• Folate - the natural form of vitamin B9 found in foods like leafy greens, liver, and legumes. It's readily used by the body.

  • Folic acid - This synthetic form is added to supplements and fortified foods but requires conversion before your body can use it.

While similar, folate is preferred for optimal health, especially during pregnancy. Some key differences:

  • Bioavailability: Natural folate is more easily absorbed and utilized than folic acid.

  • Processing: Around 30-40% of the population cannot fully metabolize folic acid due to genetic mutations.

  • Excess: Unmetabolized folic acid can build up in your blood and may have unintended effects long-term.

Now, let's look at how common gene mutations further impact folic acid absorption.

The MTHFR mutation can reduce conversion of folic acid into usable folate by up to 70%.

The Role of MTHFR Gene Mutations

The MTHFR gene helps create an enzyme crucial to metabolizing folate and folic acid. Specific mutations of this gene can severely impact how well your body processes folic acid.

It's estimated that around 40% of the population has an MTHFR mutation, often without even realizing it. Even minor mutations can reduce folic acid conversion by 30-50%.

Major MTHFR mutations lead to up to 70% less conversion of folic acid into a usable form your body can benefit from. This mutation also causes unmetabolized folic acid to build up in the bloodstream.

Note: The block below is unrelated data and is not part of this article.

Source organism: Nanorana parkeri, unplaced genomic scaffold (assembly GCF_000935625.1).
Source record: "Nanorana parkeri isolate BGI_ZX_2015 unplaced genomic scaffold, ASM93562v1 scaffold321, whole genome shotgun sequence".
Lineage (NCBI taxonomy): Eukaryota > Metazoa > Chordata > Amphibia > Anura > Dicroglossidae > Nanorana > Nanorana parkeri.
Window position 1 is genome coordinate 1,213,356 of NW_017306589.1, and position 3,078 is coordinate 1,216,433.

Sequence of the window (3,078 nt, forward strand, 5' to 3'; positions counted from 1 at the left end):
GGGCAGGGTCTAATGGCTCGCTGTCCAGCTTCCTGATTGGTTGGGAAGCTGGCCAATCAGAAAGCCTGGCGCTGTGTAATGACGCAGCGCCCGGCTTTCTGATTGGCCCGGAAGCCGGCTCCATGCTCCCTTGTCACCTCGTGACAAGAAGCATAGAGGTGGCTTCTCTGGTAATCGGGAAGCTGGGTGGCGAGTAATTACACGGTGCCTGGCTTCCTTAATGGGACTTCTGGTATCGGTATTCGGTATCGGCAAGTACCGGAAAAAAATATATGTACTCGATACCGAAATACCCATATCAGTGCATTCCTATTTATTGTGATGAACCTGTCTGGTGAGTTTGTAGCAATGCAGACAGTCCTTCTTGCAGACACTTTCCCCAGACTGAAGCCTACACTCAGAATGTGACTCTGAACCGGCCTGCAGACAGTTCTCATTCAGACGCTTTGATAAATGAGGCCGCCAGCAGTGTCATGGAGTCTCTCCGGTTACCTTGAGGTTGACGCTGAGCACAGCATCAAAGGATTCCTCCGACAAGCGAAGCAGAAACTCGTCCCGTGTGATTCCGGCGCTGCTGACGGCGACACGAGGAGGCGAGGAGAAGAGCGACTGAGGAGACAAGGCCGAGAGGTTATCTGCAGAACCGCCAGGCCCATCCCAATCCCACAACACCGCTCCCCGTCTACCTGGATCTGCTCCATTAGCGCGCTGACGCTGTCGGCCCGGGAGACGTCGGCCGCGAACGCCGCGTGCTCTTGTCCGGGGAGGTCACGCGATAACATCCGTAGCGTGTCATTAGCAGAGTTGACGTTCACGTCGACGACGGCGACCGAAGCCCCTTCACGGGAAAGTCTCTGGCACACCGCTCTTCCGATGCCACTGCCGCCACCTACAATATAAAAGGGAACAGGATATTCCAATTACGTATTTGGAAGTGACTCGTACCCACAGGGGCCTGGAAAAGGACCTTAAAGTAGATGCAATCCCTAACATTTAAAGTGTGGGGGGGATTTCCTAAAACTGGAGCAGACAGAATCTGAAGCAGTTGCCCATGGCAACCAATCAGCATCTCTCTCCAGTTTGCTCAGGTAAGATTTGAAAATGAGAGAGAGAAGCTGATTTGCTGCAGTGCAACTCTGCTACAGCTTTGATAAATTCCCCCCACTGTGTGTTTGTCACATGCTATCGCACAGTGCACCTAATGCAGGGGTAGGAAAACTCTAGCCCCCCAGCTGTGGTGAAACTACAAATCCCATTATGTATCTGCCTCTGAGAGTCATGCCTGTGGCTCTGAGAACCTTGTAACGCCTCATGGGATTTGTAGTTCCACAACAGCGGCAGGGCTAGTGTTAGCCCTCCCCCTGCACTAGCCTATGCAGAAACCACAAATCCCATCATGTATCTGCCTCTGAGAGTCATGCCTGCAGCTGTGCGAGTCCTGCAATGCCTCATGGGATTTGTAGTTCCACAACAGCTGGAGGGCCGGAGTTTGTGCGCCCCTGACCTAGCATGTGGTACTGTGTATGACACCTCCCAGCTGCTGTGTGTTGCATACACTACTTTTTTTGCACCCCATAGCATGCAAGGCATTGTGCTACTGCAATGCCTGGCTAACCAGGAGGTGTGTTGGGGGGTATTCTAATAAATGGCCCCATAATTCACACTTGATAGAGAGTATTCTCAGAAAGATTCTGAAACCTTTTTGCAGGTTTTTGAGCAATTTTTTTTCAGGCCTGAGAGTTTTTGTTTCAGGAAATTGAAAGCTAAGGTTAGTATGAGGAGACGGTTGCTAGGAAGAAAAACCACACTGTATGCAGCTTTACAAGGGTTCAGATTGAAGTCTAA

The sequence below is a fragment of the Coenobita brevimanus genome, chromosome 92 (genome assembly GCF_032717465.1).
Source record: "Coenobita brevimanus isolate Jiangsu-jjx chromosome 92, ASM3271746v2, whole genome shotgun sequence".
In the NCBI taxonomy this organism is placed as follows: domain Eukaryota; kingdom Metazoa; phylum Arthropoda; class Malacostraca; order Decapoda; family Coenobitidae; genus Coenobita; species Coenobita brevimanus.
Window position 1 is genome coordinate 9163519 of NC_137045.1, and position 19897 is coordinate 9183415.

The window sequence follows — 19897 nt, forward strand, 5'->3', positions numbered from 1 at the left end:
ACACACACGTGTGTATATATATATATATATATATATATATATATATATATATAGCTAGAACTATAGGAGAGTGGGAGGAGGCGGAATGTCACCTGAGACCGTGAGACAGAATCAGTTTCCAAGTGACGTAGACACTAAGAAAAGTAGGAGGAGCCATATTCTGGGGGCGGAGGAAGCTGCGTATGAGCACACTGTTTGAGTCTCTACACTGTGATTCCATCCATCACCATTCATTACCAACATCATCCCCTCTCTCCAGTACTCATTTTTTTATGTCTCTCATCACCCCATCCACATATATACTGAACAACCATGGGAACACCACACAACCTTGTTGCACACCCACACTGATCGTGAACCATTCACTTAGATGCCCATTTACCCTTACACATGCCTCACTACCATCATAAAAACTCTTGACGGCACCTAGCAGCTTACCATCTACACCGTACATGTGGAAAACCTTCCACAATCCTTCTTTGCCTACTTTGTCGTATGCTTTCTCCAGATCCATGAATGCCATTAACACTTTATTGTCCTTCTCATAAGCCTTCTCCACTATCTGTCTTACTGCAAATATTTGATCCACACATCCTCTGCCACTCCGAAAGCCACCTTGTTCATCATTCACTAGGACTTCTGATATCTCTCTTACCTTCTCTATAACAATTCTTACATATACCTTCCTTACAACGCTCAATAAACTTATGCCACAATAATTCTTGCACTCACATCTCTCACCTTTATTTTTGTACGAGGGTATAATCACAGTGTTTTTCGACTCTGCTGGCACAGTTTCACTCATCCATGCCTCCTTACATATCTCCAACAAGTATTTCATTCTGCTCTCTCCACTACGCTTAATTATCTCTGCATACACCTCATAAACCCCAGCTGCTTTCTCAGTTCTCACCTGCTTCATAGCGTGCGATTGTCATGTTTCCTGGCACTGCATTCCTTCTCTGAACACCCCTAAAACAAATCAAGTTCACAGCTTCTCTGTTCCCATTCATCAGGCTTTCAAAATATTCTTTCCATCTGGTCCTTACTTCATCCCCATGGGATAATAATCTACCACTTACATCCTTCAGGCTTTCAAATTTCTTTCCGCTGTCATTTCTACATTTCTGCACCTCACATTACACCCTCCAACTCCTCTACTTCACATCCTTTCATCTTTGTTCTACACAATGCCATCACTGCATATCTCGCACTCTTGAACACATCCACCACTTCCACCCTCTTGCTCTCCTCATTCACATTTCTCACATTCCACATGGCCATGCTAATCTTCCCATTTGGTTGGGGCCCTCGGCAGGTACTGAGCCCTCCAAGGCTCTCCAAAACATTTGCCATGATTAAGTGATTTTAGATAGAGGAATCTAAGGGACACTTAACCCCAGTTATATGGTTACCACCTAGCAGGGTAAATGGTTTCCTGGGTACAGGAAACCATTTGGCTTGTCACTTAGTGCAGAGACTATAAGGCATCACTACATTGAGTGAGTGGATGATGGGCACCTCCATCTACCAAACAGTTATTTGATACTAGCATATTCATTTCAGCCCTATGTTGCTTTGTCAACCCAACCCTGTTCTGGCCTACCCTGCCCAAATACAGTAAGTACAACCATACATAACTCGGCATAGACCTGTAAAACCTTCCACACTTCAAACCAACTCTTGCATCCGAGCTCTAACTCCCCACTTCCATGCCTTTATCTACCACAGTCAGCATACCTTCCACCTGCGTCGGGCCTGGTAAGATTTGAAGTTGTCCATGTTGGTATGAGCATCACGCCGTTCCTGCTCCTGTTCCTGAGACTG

If you have the MTHFR mutation, taking large amounts of folic acid may be ineffective and potentially harmful, as we'll explore next.

Problems with High Folic Acid Intake

While adequate natural folate is highly beneficial, getting too much folic acid can cause issues if your body cannot process it properly, including:

  • Masking vitamin B12 deficiency: High folic acid intake can hide a lack of B12, allowing neurological damage to progress.

  • Unmetabolized folic acid buildup: Excess circulating folic acid may increase health risks, including certain cancers and immune problems.

  • Competitive binding: Unused folic acid competes for absorption sites with natural folate your body needs.

  • Potential epigenetic changes: Some research indicates excess folic acid in utero may impact gene expression linked to diabetes and obesity.

The problems posed by high folic acid intake are amplified for those with the MTHFR mutation. Let's look at how to avoid this by seeking natural folate sources instead.

Leafy greens, liver, and legumes provide natural folate.

Seeking Out Natural Folate Sources

If you're looking to prevent folic acid absorption issues, it's recommended to consume folate through natural sources:

If you're looking for something in pill form, look for:

  • Active methylfolate - Bioavailable form in supplements that bypasses metabolic steps needed for folic acid.

  • Plant-based prenatal vitamins - Some brands contain folate instead of folic acid. A simple look at the label will let you know which one it contains.

A folate-focused diet and an active methylfolate supplement is the ideal way to get this essential nutrient, especially if you have an MTHFR mutation.

Begin folic acid or folate supplements at least one month before conception.

When to Start Taking a Folate Supplement

Here's when you should start supplementing with folic acid or folate:

  • Before pregnancy - Take 400 mcg daily at least 1 month before trying to conceive. Since neural tube development happens in the first few weeks, getting enough folate pre-conception is critical.